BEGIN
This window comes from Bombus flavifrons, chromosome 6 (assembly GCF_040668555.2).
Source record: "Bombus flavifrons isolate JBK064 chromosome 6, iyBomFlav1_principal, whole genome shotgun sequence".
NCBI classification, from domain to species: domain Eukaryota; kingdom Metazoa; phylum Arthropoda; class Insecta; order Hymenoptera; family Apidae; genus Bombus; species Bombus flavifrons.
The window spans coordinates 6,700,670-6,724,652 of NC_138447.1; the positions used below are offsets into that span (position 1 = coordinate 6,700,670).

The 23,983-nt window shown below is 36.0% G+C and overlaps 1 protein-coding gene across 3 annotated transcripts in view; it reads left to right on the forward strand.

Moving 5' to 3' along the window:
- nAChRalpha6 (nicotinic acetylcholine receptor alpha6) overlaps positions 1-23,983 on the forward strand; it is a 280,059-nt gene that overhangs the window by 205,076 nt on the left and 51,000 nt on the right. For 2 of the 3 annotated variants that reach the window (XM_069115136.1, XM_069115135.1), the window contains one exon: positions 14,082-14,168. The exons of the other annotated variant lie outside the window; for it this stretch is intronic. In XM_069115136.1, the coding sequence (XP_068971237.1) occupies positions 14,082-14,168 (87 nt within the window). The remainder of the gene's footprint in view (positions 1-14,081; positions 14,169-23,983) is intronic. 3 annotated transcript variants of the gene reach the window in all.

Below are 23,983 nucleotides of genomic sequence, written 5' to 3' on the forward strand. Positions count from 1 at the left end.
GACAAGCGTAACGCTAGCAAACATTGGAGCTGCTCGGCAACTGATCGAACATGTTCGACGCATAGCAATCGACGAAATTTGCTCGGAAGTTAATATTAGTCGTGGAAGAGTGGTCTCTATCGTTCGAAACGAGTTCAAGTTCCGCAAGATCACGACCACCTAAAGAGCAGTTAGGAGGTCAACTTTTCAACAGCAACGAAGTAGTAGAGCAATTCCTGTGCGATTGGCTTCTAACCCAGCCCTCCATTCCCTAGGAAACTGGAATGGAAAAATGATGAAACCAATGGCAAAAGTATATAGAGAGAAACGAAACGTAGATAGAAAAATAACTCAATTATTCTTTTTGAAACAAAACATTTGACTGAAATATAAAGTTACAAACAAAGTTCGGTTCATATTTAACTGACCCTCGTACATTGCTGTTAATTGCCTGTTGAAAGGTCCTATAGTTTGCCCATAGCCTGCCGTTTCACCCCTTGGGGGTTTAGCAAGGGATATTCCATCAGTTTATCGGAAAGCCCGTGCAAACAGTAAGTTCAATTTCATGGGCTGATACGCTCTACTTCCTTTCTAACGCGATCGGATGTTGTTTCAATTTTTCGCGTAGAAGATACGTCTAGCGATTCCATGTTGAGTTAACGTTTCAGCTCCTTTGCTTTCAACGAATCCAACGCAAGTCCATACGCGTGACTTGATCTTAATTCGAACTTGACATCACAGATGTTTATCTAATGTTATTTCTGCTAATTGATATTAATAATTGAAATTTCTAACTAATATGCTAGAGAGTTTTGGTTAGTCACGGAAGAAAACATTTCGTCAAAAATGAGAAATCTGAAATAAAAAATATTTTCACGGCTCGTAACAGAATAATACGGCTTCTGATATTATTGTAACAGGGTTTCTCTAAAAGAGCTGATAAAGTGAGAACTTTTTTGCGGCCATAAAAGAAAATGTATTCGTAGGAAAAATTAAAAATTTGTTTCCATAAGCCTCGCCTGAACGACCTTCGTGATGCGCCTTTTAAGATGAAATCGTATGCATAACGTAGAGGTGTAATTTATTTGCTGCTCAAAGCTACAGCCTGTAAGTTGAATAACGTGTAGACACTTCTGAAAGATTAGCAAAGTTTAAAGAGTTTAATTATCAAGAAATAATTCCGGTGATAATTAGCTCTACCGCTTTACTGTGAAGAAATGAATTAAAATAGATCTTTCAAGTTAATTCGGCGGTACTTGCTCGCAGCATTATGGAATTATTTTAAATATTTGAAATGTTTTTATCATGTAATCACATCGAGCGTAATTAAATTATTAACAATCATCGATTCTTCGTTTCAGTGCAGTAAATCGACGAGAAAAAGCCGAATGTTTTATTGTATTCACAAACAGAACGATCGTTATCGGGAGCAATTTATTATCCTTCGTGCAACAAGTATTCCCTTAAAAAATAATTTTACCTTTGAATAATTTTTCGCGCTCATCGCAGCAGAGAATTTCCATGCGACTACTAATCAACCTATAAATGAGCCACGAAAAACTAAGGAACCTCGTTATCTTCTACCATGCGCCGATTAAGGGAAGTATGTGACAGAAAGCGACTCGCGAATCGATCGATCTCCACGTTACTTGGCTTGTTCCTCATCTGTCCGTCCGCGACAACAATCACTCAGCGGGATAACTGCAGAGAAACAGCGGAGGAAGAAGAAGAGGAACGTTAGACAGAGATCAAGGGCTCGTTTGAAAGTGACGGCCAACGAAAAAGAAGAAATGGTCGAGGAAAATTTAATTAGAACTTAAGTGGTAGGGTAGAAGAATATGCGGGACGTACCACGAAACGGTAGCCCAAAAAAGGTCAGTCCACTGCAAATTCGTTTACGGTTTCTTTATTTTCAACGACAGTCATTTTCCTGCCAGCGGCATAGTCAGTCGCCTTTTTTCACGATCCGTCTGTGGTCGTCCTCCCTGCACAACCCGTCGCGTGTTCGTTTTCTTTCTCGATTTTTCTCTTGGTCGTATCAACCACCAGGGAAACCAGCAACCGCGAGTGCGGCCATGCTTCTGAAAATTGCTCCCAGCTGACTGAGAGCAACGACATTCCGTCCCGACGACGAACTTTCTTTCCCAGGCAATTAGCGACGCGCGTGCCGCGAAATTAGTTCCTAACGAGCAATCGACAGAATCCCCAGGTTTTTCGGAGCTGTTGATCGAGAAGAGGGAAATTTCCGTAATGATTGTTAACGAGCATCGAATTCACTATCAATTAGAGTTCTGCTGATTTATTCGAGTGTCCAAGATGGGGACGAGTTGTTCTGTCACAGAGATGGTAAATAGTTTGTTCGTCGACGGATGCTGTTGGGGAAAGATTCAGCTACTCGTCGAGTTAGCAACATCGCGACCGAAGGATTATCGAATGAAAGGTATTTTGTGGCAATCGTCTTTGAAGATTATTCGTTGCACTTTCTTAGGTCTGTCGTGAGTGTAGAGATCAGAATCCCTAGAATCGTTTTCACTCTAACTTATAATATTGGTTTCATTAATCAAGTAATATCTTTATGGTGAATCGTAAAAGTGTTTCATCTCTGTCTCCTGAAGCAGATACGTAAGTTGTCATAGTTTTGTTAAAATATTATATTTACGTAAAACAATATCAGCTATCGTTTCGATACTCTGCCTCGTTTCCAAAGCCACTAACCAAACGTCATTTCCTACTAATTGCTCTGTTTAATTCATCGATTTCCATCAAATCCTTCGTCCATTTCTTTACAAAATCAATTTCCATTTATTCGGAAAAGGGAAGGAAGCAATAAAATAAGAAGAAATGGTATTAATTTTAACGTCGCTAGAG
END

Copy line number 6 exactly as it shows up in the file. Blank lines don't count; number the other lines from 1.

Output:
Moving 5' to 3' along the window: